But the profits of the grain companies are real
(April 16, 2014) After all the smoke around the chaos in grain marketing has cleared, the evidence shows two things very clearly.
- Grain exports are hardly down at all.
- It is obvious that the private grain companies have run the system to make record profits at the expense of farmers.
These are facts agreed upon by the majority of informed observers except for the Western Grain Elevators Cartel which comes as no surprise. So in this multi-billion dollar murder mystery we know who done it, how they did it, and the motive is for profit.
But it is still interesting to ask how this was allowed to happen. At the heart of the whole mess in grain transportation is a quasi-religious belief held by many that the more unregulated the market, the more efficiently it allocates resources. The conventional wisdom is even though it is not always fair, overall efficiency is more important.
This thinking comes from the fact many economists of a certain age were weaned on Samuleson and Scott’s textbook Economics which contains a little fable to illustrate their view of the dangers of regulating markets. It is about a King who interfered with the market to feed his people and the result was “his starving people blessed their starving king.”
Outside the pure celestial realms of theoretical economics, government rationing of resources is always the rule during crisis and regulation is critical for the post-Second World War prosperity that gullible politicians have unravelled over the past 25 years.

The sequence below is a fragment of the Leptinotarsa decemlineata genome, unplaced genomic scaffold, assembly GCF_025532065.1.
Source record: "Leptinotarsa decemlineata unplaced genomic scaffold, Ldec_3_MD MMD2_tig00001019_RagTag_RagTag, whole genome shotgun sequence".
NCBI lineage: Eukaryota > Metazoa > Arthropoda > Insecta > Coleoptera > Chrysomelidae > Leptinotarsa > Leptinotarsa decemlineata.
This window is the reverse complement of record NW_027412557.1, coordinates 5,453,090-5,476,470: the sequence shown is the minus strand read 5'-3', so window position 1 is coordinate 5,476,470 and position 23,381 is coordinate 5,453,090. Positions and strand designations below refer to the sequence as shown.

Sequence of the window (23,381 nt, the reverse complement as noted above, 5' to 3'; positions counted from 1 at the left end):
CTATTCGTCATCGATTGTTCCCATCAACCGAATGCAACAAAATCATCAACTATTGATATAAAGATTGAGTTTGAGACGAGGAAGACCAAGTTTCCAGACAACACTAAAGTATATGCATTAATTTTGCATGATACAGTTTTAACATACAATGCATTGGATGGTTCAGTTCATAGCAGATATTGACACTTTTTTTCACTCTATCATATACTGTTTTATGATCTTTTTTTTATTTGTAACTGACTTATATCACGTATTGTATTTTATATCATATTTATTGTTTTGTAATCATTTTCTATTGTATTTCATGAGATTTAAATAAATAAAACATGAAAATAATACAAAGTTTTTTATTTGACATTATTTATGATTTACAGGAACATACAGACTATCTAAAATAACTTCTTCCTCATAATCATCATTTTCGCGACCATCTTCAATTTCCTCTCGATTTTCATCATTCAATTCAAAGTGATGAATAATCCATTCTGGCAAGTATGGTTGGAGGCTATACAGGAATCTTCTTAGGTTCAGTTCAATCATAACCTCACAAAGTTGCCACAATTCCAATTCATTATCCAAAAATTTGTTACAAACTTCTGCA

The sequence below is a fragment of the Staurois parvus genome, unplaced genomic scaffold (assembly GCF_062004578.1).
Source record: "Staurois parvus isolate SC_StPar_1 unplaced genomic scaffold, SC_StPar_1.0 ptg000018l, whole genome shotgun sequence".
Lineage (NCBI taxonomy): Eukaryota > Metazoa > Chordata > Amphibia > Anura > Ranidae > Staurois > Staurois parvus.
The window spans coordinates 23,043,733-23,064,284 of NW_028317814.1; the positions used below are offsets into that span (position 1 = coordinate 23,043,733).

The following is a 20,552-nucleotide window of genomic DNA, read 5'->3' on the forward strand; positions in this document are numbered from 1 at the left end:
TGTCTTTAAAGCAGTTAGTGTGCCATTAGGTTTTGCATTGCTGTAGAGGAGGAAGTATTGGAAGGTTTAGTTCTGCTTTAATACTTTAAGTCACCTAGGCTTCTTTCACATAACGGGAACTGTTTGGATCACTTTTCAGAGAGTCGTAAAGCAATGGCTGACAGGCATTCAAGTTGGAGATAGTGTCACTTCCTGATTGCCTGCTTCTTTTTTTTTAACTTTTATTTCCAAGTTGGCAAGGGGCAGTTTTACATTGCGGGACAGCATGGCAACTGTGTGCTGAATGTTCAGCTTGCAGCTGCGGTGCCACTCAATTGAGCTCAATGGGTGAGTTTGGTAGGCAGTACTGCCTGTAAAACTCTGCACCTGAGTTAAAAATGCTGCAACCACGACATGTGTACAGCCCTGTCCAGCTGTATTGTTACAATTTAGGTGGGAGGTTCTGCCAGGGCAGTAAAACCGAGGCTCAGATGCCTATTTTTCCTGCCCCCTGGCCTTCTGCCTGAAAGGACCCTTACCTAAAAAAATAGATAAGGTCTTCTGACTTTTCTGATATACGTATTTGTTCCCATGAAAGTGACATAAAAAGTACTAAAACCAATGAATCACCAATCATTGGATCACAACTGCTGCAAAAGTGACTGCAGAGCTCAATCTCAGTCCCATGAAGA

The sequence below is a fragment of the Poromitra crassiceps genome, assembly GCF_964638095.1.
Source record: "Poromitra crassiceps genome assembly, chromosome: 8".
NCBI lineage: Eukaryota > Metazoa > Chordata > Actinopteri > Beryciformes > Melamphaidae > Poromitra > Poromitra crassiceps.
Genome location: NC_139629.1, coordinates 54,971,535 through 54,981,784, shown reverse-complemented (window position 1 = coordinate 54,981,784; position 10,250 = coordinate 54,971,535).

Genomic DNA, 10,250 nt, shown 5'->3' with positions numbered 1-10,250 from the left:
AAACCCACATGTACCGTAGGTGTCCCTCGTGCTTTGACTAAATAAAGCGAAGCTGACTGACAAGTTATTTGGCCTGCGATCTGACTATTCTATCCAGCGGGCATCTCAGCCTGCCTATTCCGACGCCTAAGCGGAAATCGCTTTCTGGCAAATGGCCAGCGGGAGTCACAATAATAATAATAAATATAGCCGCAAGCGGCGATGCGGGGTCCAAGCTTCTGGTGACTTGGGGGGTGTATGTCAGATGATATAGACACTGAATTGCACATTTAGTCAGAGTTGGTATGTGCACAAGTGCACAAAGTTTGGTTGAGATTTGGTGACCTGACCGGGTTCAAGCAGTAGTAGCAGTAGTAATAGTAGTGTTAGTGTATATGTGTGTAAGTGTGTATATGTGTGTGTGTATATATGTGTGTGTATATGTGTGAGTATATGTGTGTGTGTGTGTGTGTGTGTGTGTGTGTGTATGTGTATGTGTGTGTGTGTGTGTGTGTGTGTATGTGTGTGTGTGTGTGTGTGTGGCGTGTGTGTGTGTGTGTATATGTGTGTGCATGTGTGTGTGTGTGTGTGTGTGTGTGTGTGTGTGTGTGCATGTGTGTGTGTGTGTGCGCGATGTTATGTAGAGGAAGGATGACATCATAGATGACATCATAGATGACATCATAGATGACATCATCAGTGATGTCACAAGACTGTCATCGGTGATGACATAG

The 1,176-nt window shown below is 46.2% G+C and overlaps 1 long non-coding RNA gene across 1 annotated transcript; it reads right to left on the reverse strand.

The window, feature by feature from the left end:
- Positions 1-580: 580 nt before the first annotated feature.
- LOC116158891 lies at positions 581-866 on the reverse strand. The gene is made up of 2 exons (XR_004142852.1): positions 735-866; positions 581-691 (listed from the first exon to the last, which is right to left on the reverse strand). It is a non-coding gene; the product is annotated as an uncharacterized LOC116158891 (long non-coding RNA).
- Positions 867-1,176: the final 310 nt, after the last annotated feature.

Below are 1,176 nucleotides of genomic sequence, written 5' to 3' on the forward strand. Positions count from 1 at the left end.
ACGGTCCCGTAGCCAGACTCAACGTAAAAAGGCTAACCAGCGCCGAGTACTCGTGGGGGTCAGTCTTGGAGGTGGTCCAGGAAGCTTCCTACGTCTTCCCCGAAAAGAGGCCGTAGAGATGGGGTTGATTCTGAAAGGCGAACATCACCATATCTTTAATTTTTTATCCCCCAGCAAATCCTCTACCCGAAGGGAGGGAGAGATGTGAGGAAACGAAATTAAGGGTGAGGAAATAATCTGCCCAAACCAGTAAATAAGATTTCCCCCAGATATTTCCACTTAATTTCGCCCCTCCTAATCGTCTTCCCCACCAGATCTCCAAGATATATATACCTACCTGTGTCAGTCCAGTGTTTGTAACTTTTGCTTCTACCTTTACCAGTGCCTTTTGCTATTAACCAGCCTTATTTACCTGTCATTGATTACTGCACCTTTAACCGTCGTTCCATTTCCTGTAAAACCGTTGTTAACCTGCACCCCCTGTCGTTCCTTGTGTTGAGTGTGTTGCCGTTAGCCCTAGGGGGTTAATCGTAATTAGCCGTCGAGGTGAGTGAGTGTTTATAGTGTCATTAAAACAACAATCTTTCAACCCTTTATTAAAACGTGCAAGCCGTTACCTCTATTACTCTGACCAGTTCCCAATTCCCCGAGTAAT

The difficult thing about explaining the current mess is the evidence shows the belief that an unregulated market produces efficient use of resources is demonstrably false but people do not like having their assumptions challenged by evidence. Last year the CWBA issued a news release on this problem with a blasphemous headline which turned out to be a bit ahead of its time: “Competition creates chaos at ports.”
Killing the CWB was a bad move not just because farmers are not getting a “fair” share, but because it has produced a remarkable under-utilization of capital resources: ships going back to anchor two and three times, terminal elevators running significantly under capacity, rail cars sitting, etc. Yet, from an overall financial view, money is still being made – just not by farmers. With the single-desk, money was being made (with most of it going to farmers) but the big difference was that with the single-desk CWB the utilization of capital stock was optimized, customers were happy, prepared to pay premium prices, and their ships seldom had to wait. All of which gives the lie to the ideology that regulation of the economy is always bad.
The various Astroturf groups which supported the destruction of the CWB have decided to call for even more deregulation even though it failed to produce the results they claimed would happen. Faced with a defective market, they are calling for even more of the same. With two railways and only three companies owning all the terminal elevators in Vancouver these calls can only be seen as faith-based rather than evidence-based. Perhaps ending the licensing of dogs is the final frontier for these true believers, but the evidence shows more deregulation just leads to misallocation of capital resources and more money out of farmers’ pockets and into those of the middlemen. The grain companies and the railroads are doing just fine and no doubt hope to do better as long as they are allowed to exploit their positions in this defective market created by Ottawa.
Instead of doubling down as their well paid Astroturf supporters are calling for, Ottawa should admit their fantasy-based experiment with grain marketing was a failure and reverse its destruction of the farmer controlled single desk Canadian Wheat Board. Aside from giving farmers their fair share of the value of their grain, restoring the single-desk would make Canada’s grain marketing more efficient.